Over the years, the number of students was variable. The arithmetic means obtained by them in the two tests of the exam are shown in Table
The professional evolution of students, from the perspective of the correct use of the gymnastics-specific terminology in the assessment for both the classic and video methods, is shown in Figures
The graphical analysis shows a higher level of the results obtained in the video exam. Over the years, the average results in this test have the tendency to increase near the maximum score compared to the classic test results, which do not exceed the average of 7 points.
There are no relevant differences between the results of students of the two faculties.
The video exam helps students to correctly use the gymnastics-specific terminology. The increased average results demonstrate the appropriateness and correct use of terminology.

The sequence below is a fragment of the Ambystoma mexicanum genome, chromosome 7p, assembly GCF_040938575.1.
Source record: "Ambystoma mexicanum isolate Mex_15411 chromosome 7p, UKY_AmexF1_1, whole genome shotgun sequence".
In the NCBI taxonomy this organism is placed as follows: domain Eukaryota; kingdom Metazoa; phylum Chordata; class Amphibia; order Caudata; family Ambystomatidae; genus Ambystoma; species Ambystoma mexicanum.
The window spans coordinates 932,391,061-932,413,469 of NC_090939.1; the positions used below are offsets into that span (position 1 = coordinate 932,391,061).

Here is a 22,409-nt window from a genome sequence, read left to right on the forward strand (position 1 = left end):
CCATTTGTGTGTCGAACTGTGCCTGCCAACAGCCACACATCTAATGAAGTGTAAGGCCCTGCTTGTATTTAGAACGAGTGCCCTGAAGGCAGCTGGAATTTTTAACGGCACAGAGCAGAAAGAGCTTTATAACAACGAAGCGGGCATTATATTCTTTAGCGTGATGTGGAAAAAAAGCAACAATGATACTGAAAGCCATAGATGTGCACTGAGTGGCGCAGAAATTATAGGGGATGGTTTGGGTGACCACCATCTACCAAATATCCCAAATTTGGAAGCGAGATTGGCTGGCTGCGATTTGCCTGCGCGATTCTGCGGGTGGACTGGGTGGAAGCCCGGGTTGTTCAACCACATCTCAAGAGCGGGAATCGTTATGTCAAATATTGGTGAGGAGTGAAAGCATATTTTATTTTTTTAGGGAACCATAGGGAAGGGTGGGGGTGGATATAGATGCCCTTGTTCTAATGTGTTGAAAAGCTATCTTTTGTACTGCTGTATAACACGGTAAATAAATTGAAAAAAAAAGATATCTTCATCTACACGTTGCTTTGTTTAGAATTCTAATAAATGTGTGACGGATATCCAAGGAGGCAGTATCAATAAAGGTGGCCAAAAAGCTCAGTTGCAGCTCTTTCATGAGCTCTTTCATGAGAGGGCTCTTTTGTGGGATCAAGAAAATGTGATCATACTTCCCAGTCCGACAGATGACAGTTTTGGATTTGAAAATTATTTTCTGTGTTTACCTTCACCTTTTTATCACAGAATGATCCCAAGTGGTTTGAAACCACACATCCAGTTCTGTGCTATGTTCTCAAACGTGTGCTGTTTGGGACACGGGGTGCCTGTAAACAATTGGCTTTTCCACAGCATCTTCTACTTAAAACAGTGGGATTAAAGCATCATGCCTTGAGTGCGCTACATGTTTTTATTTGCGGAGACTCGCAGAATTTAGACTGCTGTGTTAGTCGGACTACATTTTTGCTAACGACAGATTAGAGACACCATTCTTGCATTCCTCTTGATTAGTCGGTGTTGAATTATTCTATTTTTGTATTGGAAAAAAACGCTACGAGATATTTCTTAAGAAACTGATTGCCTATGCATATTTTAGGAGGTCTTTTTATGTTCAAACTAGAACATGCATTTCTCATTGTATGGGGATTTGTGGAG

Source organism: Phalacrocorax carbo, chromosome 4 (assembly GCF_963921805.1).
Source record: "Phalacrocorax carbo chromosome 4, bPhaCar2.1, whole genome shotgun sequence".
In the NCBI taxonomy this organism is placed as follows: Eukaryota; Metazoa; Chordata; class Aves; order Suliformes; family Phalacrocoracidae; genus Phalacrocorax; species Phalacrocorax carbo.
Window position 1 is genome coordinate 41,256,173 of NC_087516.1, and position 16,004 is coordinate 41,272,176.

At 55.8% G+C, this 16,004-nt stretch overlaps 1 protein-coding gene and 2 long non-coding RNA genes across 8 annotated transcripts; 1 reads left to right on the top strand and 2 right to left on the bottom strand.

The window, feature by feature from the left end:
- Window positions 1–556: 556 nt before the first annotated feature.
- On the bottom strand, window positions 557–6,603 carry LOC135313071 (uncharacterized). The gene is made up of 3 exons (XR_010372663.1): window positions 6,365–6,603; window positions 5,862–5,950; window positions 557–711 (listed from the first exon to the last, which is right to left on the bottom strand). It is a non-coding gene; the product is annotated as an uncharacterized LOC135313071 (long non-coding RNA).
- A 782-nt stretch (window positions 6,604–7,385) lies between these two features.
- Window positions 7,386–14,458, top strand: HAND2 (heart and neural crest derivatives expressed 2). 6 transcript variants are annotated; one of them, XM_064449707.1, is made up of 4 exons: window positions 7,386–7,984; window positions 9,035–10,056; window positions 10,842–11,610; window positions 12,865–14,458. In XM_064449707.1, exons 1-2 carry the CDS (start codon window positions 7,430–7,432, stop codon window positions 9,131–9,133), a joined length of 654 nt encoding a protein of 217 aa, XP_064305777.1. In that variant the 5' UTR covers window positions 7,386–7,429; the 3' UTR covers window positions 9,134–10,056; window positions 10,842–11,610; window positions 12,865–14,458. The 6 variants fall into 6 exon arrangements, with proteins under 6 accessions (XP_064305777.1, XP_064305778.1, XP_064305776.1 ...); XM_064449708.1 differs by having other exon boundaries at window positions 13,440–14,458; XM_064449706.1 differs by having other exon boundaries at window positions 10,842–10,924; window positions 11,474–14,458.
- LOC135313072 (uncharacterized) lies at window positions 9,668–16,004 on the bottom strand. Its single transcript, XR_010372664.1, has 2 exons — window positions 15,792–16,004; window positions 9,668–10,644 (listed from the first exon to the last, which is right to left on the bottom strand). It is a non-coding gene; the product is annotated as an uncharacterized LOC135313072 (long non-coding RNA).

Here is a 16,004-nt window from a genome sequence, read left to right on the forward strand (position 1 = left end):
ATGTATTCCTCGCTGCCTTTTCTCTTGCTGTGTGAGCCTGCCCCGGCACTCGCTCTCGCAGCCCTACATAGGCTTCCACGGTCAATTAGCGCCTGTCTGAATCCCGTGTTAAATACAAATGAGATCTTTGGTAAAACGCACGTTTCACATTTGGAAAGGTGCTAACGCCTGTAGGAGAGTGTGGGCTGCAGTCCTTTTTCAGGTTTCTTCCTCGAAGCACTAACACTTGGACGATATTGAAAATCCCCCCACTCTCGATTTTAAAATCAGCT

This is in contradiction with the lack of performance in the case of classic examination.
We can assume that their attention is increased and focused, in the case of the video test, but in the case of the classic test, the stereotypes come into play, usually non-specialised language.
Consistent practice is required to use video materials associated with video making by students, based on the gymnastics-specific terminology (making video projects using the correct terminology – with a “script”).
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16 February 2019
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Sports, sport science, physical education
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Hidi*, I. L., & Dina, L. A. (2019). Video Exam: Good Or Bad In Correct Use Of Gymnastics-Specific Terminology?. In V. Grigore, M. Stănescu, M. Stoicescu, & L. Popescu (Eds.), Education and Sports Science in the 21st Century, vol 55. European Proceedings of Social and Behavioural Sciences (pp. 401-405). Future Academy. https://doi.org/10.15405/epsbs.2019.02.50